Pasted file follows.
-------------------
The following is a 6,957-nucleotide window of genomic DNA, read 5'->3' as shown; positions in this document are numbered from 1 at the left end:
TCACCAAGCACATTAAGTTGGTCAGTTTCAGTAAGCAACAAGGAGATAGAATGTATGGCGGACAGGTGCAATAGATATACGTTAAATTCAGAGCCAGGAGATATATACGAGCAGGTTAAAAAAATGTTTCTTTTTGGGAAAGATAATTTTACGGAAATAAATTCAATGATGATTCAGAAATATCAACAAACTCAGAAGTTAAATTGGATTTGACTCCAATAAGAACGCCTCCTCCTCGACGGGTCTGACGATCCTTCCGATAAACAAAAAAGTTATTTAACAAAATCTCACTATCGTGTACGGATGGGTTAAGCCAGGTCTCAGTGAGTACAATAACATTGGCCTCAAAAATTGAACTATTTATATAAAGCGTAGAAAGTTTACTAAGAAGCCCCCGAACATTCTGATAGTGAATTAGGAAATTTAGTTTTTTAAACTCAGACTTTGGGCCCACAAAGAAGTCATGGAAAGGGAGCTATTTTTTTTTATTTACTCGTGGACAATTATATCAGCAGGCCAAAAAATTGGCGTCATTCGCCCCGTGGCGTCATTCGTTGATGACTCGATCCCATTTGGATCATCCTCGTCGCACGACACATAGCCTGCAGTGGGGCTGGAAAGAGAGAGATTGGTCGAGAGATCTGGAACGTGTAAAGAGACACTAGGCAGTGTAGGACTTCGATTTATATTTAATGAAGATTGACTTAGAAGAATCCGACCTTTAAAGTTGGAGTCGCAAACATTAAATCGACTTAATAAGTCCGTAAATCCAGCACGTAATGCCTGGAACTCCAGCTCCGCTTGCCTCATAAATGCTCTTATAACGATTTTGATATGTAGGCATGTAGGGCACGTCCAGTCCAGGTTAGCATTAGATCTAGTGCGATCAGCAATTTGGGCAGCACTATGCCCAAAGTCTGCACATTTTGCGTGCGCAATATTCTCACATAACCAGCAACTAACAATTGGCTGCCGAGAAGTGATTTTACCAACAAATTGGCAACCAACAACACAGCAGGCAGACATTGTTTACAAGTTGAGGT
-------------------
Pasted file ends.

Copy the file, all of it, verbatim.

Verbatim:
The following is a 6,957-nucleotide window of genomic DNA, read 5'->3' as shown; positions in this document are numbered from 1 at the left end:
TCACCAAGCACATTAAGTTGGTCAGTTTCAGTAAGCAACAAGGAGATAGAATGTATGGCGGACAGGTGCAATAGATATACGTTAAATTCAGAGCCAGGAGATATATACGAGCAGGTTAAAAAAATGTTTCTTTTTGGGAAAGATAATTTTACGGAAATAAATTCAATGATGATTCAGAAATATCAACAAACTCAGAAGTTAAATTGGATTTGACTCCAATAAGAACGCCTCCTCCTCGACGGGTCTGACGATCCTTCCGATAAACAAAAAAGTTATTTAACAAAATCTCACTATCGTGTACGGATGGGTTAAGCCAGGTCTCAGTGAGTACAATAACATTGGCCTCAAAAATTGAACTATTTATATAAAGCGTAGAAAGTTTACTAAGAAGCCCCCGAACATTCTGATAGTGAATTAGGAAATTTAGTTTTTTAAACTCAGACTTTGGGCCCACAAAGAAGTCATGGAAAGGGAGCTATTTTTTTTTATTTACTCGTGGACAATTATATCAGCAGGCCAAAAAATTGGCGTCATTCGCCCCGTGGCGTCATTCGTTGATGACTCGATCCCATTTGGATCATCCTCGTCGCACGACACATAGCCTGCAGTGGGGCTGGAAAGAGAGAGATTGGTCGAGAGATCTGGAACGTGTAAAGAGACACTAGGCAGTGTAGGACTTCGATTTATATTTAATGAAGATTGACTTAGAAGAATCCGACCTTTAAAGTTGGAGTCGCAAACATTAAATCGACTTAATAAGTCCGTAAATCCAGCACGTAATGCCTGGAACTCCAGCTCCGCTTGCCTCATAAATGCTCTTATAACGATTTTGATATGTAGGCATGTAGGGCACGTCCAGTCCAGGTTAGCATTAGATCTAGTGCGATCAGCAATTTGGGCAGCACTATGCCCAAAGTCTGCACATTTTGCGTGCGCAATATTCTCACATAACCAGCAACTAACAATTGGCTGCCGAGAAGTGATTTTACCAACAAATTGGCAACCAACAACACAGCAGGCAGACATTGTTTACAAGTTGAGGT